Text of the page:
Abstract Title

The Effects of a High Calorie Diet on Weight in Zebra Finches

Abstract

According to the CDC, over one-third of adults in the United States are obese. Long-term obesity has been linked to many health problems including heart disease, diabetes, and several forms of cancer. Unlike humans that tend to gain weight as we age, there are vertebrates that appear to be resistant to weight increase such as many species of non-migratory birds including zebra finches. The goal of this experiment was to determine if we could alter weight in zebra finches by exposing them to a high caloric diet of finch seed mixed with suet (15% by weight). We hypothesized that birds receiving suet would gain more weight compared to controls. Birds were fed either regular finch seed or suet mixed diet for 17 weeks, and were housed in modified cages to restrict activity. Every other week they were weighed, and lean mass and fat mass were measured using an EchoMRI. From this, average lean and average fat mass percentages were calculated. Preliminary results demonstrate that within the suet fed group there was variability in these two measures that paralleled controls. Despite this, neither group experienced a significant change in weight. These results imply that there is a mechanism responsible for maintaining weight homeostasis that cannot be overridden by solely challenging them with an increased calorie diet. Some possible mechanisms that may explain the results include increased metabolism, an increased output of thermoenergy, or changes in food consumption.

Modified Abstract

Unlike humans, many non-migratory birds such as zebra finches appear to be resistant to weight gain. This experiment investigated if weight could be altered with a high calorie diet. We hypothesized that birds receiving seed mixed with suet would gain more weight compared to controls (plain seed). Birds were fed either diet and housed in modified cages that restricted activity. They were weighed bi-weekly and lean mass and fat mass were measured. Average lean and average fat mass percentages were calculated and results demonstrated variability in the suet fed group that paralleled controls. However, neither group experienced a significant change in weight. These results suggest that there is a mechanism responsible for maintaining weight homeostasis that cannot be overridden solely by a high calorie diet.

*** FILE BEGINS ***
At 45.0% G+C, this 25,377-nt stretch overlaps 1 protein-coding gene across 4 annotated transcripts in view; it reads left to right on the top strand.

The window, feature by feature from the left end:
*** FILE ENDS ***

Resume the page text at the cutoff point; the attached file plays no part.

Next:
Research Category

Biology/Ecology

Primary Author's Major

Zoology

Mentor #1 Information

Dr. Sean Veney

Presentation Format

Poster

Start Date

March 2016

Research Area

Biology | Zoology

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Mar 15th, 1:00 PM

The Effects of a High Calorie Diet on Weight in Zebra Finches

According to the CDC, over one-third of adults in the United States are obese. Long-term obesity has been linked to many health problems including heart disease, diabetes, and several forms of cancer. Unlike humans that tend to gain weight as we age, there are vertebrates that appear to be resistant to weight increase such as many species of non-migratory birds including zebra finches. The goal of this experiment was to determine if we could alter weight in zebra finches by exposing them to a high caloric diet of finch seed mixed with suet (15% by weight). We hypothesized that birds receiving suet would gain more weight compared to controls. Birds were fed either regular finch seed or suet mixed diet for 17 weeks, and were housed in modified cages to restrict activity. Every other week they were weighed, and lean mass and fat mass were measured using an EchoMRI. From this, average lean and average fat mass percentages were calculated. Preliminary results demonstrate that within the suet fed group there was variability in these two measures that paralleled controls. Despite this, neither group experienced a significant change in weight. These results imply that there is a mechanism responsible for maintaining weight homeostasis that cannot be overridden by solely challenging them with an increased calorie diet. Some possible mechanisms that may explain the results include increased metabolism, an increased output of thermoenergy, or changes in food consumption.